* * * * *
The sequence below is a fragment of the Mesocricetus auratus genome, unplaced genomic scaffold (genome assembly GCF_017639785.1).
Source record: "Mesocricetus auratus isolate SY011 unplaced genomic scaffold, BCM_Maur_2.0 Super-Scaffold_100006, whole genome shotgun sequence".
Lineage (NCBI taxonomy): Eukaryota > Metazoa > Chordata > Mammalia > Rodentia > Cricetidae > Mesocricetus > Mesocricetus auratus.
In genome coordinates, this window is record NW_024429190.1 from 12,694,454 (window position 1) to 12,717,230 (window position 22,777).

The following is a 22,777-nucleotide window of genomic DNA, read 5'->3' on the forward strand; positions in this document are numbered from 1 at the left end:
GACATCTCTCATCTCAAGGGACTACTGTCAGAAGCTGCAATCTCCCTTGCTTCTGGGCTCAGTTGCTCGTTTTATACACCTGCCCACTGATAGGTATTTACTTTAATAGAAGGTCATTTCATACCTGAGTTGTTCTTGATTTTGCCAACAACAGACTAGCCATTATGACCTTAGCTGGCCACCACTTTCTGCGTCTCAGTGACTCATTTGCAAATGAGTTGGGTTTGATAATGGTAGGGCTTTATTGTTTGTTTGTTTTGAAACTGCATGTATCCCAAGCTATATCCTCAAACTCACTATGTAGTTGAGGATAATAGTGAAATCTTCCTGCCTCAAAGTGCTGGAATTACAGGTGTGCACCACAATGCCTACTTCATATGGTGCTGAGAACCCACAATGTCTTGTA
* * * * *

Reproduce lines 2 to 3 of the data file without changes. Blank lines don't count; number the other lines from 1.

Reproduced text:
Source record: "Mesocricetus auratus isolate SY011 unplaced genomic scaffold, BCM_Maur_2.0 Super-Scaffold_100006, whole genome shotgun sequence".
Lineage (NCBI taxonomy): Eukaryota > Metazoa > Chordata > Mammalia > Rodentia > Cricetidae > Mesocricetus > Mesocricetus auratus.